This page is part of © FOTW Flags Of The World website

Córdoba Province (Argentina)

Provincia de Córdoba

Last modified: 2014-07-05 by francisco gregoric
Keywords: córdoba | provincia de córdoba | sun: 32 rays | tower (white) | castle (white) | bleech | angeloz (eduardo césar) | de la sota (juan manuel) | corazón de mi país |
Links: FOTW homepage | search | disclaimer and copyright | write us | mirrors



[Province of Cordoba flag]
image by Jens Pattke, 31 Aug 2011


See also: Other sites:

Description of the flag

The province of Cordoba in Argentina, have it's own, brand new, official flag, chosen by conducting the contest “Buscando la bandera de Córdoba” , more than 750 designs were proposed, from which emerged the winning design that were awarded on 16 December.

The winning design was a creation of the "Instituto Argentino de Ceremonial y Relaciones Públicas INARCE" of Cordoba city, the presentation of the new flag to the public took place at the Situation Room of Government House, where the governor of the province, Mr. Juan Schiaretti,conducted the ceremony.

The flag will be hoist in all provincial government buildings, and the basic shape has three vertical bands of equal sixe: left red, white in the center and blue-sky the right one, to serve the dual purpose of rescuing the colors used by Artigas and be compatible with those of two other provinces of the Central Region: Entre Ríos and Santa Fe, symbolizing the integrating to the region.

The red color represents the blood shed and federalism embraced by Córdoba, blue-sky contributions to national independence and rivers that cross the province and the white refers to the identity of a people. It also contains the outline of the "Jesuit sun" with its 32 rays (16 straight 16 wavy arranged alternately) also knowed as the "sun of May" or "Inca sun " present in the national flag.
André Pires Godinho, 25 Dec 2010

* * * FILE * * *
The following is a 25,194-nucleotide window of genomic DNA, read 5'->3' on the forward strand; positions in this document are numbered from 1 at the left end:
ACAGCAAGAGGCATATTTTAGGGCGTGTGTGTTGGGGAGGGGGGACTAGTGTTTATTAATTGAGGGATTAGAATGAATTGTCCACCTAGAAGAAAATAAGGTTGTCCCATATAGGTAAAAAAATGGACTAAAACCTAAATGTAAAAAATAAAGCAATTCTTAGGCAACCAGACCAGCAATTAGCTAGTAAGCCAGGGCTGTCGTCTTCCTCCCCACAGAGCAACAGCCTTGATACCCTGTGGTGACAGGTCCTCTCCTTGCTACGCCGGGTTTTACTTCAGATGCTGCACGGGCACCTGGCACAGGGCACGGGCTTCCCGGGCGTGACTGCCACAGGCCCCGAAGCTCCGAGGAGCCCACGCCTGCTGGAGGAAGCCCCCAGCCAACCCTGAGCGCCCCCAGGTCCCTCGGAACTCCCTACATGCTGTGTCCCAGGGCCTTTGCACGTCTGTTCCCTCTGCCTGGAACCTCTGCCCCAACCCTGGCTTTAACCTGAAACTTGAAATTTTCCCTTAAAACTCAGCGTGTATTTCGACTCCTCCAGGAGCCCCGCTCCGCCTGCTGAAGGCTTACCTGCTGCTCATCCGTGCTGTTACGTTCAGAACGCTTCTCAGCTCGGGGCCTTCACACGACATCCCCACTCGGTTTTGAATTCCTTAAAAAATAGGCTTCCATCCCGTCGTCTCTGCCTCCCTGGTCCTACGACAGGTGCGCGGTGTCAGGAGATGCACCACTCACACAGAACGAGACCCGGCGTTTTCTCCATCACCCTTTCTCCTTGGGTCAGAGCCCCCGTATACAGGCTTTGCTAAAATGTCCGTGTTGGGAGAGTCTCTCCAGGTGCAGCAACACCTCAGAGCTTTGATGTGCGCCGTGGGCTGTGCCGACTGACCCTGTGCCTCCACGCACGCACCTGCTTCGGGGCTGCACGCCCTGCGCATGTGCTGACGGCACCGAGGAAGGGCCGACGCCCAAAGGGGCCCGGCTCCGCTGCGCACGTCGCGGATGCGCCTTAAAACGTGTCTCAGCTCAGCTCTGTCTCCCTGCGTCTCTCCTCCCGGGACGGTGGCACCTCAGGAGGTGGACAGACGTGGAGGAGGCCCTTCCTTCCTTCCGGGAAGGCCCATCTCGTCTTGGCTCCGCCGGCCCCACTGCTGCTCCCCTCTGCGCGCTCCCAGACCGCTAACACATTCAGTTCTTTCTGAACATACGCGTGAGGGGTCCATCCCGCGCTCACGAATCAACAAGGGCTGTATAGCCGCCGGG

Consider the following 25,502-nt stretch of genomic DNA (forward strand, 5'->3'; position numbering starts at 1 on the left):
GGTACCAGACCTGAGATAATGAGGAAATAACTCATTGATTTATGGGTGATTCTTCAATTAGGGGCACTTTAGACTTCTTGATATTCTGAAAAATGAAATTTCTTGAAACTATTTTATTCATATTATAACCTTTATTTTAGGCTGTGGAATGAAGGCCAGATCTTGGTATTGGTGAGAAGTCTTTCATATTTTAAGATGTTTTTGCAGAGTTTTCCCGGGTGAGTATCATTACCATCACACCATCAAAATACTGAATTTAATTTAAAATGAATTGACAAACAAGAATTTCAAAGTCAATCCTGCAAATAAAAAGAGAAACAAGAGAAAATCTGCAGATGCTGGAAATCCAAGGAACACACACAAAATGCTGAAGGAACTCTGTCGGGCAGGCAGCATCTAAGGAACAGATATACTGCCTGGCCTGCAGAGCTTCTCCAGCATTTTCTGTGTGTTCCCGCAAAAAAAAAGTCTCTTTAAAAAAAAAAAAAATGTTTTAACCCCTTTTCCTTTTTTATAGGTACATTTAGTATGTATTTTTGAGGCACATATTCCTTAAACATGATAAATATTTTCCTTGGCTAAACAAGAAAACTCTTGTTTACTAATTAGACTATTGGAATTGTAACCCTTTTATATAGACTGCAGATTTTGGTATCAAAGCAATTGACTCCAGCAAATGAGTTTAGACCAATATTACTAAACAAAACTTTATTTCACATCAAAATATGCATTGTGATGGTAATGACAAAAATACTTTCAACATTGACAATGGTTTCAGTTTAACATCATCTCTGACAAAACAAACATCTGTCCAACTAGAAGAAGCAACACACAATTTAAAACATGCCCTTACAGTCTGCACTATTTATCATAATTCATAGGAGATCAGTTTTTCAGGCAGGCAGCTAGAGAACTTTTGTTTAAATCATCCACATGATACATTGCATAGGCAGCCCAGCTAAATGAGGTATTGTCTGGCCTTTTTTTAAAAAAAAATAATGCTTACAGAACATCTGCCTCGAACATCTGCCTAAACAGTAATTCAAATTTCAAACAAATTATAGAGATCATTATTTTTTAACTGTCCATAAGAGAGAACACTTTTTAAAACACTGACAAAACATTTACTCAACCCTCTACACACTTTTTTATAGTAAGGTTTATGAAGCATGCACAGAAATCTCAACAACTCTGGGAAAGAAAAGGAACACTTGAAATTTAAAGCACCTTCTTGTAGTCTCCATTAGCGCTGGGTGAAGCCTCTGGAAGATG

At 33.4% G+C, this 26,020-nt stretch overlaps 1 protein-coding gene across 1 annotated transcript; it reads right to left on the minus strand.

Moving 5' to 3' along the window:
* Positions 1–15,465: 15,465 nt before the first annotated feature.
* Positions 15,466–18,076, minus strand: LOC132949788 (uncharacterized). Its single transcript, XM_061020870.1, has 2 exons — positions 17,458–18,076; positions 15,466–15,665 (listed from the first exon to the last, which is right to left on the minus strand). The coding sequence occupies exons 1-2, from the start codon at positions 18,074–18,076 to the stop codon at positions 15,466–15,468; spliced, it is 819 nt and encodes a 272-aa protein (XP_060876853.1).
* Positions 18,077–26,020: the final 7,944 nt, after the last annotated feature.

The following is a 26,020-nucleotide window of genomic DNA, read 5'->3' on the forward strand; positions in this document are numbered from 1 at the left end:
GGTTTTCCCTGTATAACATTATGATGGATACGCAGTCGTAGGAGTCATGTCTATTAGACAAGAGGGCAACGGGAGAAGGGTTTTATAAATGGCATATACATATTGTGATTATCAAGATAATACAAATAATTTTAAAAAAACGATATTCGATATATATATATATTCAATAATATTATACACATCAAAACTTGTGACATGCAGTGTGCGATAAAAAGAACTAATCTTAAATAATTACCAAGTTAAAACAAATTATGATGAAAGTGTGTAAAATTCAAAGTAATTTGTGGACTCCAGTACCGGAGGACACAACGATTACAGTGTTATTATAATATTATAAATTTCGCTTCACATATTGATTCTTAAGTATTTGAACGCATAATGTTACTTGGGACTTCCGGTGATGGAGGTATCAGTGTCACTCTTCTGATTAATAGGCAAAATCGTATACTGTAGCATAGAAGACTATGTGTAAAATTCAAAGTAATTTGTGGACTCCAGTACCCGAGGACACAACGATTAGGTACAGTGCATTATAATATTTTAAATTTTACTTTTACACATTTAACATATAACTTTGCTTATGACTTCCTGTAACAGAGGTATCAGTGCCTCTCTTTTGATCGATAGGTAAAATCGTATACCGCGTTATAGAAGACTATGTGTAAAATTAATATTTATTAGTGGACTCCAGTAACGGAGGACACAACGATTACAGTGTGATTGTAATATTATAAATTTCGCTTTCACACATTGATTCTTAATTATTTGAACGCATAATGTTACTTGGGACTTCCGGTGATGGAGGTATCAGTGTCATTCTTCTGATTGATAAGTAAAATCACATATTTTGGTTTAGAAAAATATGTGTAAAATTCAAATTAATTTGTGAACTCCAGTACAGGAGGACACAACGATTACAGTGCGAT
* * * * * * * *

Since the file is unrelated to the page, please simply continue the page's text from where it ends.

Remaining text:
Provincial coat of arms

[Province of Cordoba coat of arms]
image by Francisco Gregoric, 16 Feb 2008

The coat of arms of the Province of Córdoba is based on the original 1573 coat of arms of the City of Córdoba given to the city by its founder Jerónimo Luis de Cabrera (still used as municipal coat of arms of that city).

Although Córdoba has allways used a tower with flags as its emblem, the provincial arms have changed in details across time. The present form was adopted by Decree of July 24, 1925, and finally regulated by Provincial Law No.3517 of July 27, 1932.

The shield of coat of arms has the classical XVIce shape. Per fess, upper part a red field with a white central tower. Seven swallow-tailed Argentine flags are shown around the tower. Lower green field with two blue rivers.

There are not official explanations about the meaning of the seven flags and two rivers, that have been present in the arms since 1573. However, it is suposed that the rivers could be the Río Primero, and Río Segundo of the Province, and the seven flag could stand for the seven cities founded by the Spaniards in that time by the Tucumán Gobernment, being Córdoba the last in 1573.
Francisco Gregoric, 16 Feb 2008

Other sites:

Historical flags of Córdoba

1815 flag

[Córdoba 1815 historical flag] [Reconstruction based upon written sources only]
image by Francisco Gregoric, 17 Feb 2008

In 1815 the Province of Córdoba decreed it was an independent state. According to Argentine historian Bartolomé Mitre, the Argentine national flag was lowered and burned in a public act. It was decreed to support (José Artigas) Federalist League, and the government of Córdoba called Artigas its protector. A federalist flag was raised during these incidents.

The colors followed the usual federalist (Artiguist) colors: blue, white and red, however as there were several different models of federalist (Artiguist) flags. Lacking official legislation, the exact order of colors of the flag raised in Córdoba in 1815 is not known for sure. The nature of the flag was more political than an actual provincial flag. According to most historians the flag followed the design of the model of flag raised in Montevideo in March 1815, usually known as Otorgués Flag (or Andresito Flag in Misiones Province). However apparently it was raised upside down in Córdoba with the white stripe on top.

This flag was apparently used until 1820, when the national flag was adopted by (the new governor of the province) General Bustos.
Francisco Grgoric, 17 Feb 2008


Bleeched variant?

[Córdoba 1815 historical flag (bleeched)] [Reconstruction based upon written sources only]
image by Francisco Gregoric, 17 Feb 2008

Other sources mention a flag in white, blue and red, but the latter somewhat pinkish (maybe out of sun bleeching).
Jaume Ollé, 15 Aug 2000, translated by António Martins, 03 Mar 2002

According to the historian Ernesto Celesia the flag was "blanca, celeste y rosada" (white, sky blue and pink). It is usually thought that the original red shade was discolored by exposure to the sun and other elements, turning into a pinkish shade as a result of that.